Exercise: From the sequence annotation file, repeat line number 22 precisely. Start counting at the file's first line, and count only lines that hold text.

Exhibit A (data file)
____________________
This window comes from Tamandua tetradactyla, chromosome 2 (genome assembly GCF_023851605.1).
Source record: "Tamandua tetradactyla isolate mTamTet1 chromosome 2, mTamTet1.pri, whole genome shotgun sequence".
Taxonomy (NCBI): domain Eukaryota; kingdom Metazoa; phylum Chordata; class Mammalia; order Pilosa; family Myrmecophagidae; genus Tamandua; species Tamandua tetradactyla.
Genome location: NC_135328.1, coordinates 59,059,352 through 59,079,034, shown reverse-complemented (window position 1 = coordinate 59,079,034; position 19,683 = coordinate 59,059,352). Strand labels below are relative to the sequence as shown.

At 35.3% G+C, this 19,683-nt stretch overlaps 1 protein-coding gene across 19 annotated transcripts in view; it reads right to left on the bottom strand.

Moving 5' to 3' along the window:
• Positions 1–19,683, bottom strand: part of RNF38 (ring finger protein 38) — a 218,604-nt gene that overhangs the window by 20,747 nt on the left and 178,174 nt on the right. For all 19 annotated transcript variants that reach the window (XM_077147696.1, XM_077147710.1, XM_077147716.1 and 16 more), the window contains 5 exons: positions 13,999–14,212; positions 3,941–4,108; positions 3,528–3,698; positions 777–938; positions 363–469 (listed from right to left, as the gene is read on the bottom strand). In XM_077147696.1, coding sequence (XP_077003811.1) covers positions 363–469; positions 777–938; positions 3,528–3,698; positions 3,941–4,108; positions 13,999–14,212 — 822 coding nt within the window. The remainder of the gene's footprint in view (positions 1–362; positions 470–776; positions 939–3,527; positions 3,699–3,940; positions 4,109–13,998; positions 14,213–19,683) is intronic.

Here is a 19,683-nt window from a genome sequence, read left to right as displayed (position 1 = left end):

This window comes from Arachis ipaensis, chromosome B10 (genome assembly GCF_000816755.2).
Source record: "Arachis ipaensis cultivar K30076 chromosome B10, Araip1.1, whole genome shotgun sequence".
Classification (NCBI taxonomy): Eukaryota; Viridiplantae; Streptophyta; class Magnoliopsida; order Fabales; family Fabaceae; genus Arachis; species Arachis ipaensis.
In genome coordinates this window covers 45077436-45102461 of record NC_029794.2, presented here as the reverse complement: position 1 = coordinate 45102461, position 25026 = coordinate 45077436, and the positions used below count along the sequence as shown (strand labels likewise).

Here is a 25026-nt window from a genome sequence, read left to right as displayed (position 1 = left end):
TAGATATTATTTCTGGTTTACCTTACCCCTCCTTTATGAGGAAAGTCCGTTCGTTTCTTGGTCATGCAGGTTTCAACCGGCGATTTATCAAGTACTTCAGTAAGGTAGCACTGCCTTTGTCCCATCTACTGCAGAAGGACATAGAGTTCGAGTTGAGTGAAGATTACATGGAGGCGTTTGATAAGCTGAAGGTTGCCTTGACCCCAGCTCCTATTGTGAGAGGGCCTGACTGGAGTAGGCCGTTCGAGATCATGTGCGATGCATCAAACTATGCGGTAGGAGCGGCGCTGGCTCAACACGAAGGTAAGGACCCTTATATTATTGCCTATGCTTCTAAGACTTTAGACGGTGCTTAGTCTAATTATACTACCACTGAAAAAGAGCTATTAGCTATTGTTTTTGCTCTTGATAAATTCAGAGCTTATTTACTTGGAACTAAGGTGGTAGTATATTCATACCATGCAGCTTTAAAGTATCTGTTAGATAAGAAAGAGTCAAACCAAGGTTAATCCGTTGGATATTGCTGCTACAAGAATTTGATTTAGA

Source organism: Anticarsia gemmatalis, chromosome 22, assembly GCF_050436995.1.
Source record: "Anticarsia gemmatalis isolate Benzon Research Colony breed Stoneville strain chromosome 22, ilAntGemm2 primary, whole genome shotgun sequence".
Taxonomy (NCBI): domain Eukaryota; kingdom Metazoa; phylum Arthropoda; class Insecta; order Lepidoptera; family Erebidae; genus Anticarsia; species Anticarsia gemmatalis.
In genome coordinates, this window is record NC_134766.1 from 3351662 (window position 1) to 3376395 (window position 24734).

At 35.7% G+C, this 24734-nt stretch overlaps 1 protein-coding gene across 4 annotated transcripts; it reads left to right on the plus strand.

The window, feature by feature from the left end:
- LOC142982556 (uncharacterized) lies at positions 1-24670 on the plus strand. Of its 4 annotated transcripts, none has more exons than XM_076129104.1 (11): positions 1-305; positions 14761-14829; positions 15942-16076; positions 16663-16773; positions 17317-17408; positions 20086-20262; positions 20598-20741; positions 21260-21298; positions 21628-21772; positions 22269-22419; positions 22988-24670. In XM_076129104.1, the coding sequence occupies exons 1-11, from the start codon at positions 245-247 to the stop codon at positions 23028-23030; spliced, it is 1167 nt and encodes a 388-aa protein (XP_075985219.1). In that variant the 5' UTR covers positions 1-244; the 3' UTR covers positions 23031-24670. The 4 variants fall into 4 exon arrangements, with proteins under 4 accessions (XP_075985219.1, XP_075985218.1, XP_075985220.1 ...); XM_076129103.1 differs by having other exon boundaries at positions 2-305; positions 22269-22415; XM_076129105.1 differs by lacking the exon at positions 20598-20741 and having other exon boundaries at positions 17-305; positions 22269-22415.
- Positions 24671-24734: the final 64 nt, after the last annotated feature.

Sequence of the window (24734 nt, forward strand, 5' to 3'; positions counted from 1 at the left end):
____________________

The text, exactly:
- Positions 24671-24734: the final 64 nt, after the last annotated feature.